The charcoal flowing from the adsorption section I3 through disengager I8 intothe rectification section I4 is substantially saturated with methane and some hydrogen. In the rectification section I4the saturated charcoal is contacted countercurrently with additional quanti ties of methane released from the stripping section whereby the methane is preferentially adsorbed inducing thereby the desorption of any hydrogen contained on the charcoal. The thus desorbed hydrogen flows countercurrently to the charcoal through the disengager I8 back to the adsorption section I3 and in so doing serves to insure the retention on the charcoal of substantially all of the methane in the feed mixture whereby a purer hydrogen fraction is obtained from the adsorption section. 'Ihe charcoal nowing from the. rectification section I4 through the accable:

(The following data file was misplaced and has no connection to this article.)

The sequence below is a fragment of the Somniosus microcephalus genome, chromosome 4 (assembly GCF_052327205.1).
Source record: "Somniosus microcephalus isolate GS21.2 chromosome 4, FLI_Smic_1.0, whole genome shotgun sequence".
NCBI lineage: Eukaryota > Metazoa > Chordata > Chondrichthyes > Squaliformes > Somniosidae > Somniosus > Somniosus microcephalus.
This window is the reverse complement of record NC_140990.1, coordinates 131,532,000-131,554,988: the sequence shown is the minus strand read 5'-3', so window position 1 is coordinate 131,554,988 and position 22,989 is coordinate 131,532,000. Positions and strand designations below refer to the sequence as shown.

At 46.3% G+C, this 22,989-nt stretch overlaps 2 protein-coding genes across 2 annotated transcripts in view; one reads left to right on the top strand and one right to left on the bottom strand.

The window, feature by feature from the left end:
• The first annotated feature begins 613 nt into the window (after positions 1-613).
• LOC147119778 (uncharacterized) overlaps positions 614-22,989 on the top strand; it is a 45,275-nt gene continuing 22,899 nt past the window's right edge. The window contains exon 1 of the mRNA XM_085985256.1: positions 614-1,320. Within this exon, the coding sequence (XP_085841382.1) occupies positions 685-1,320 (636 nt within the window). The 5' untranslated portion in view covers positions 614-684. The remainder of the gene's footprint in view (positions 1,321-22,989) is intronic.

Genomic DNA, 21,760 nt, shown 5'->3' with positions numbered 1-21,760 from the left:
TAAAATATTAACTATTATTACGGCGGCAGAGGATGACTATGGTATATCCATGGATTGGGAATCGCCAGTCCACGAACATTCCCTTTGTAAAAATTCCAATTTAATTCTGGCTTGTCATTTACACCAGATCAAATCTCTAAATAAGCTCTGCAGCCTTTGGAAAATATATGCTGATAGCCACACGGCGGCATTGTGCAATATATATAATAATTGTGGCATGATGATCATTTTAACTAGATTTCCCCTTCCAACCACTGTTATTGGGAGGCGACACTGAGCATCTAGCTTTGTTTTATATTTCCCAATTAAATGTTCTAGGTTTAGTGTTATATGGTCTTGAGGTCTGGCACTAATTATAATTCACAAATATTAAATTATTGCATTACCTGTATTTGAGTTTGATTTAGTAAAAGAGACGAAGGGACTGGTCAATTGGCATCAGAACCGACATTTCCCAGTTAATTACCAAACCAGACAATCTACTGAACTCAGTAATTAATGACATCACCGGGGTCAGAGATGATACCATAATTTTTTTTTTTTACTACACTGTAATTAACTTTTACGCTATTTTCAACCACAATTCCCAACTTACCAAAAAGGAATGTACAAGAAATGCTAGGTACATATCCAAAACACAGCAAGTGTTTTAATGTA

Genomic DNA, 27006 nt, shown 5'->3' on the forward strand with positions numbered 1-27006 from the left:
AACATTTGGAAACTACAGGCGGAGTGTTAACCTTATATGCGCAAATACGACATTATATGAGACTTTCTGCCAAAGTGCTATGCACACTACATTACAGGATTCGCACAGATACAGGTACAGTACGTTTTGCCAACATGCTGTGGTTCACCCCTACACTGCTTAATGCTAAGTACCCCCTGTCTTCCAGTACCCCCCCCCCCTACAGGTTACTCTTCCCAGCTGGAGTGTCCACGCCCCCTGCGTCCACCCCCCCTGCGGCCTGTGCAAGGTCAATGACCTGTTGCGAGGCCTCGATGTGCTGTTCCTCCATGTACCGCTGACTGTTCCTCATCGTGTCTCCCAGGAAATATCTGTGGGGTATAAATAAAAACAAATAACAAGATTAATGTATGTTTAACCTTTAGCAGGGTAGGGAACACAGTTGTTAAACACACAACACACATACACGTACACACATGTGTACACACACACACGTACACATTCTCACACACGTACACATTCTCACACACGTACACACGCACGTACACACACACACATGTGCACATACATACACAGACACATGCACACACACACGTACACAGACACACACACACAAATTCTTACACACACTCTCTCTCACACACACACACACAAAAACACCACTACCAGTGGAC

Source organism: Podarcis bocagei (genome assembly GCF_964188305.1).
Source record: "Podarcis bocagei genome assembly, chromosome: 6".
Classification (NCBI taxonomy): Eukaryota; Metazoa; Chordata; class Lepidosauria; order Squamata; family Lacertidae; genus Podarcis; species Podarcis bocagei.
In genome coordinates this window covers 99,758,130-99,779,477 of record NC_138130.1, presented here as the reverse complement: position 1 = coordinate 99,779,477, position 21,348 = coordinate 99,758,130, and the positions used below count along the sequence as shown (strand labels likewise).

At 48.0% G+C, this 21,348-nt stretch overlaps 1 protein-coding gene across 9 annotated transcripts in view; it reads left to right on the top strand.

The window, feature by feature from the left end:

7 disengager I8 is thus with methane and contains only tracesv of hydrogen. The saturated charcoal then passes through the stripping section |15 and is contacted countercur-rently thereinwith steam introduced by means of line 38 passing through thecharcoal feeder i6 and countercurrentlyto the' downwardly flowingcharcoal through the tubes of the stripping section I`- wherein the methane isstrippedfrom the charcoal and the methane and steampass upwardly into the disengaging section formed by disengager' I9. The stripping of the charcoal isf eiected by the combined' action of a countereurrent iiow of stripping' steam through theA tubes ofthe stripping section l5- and the external application of heat to these tubes by means of circulated flue gas or the like.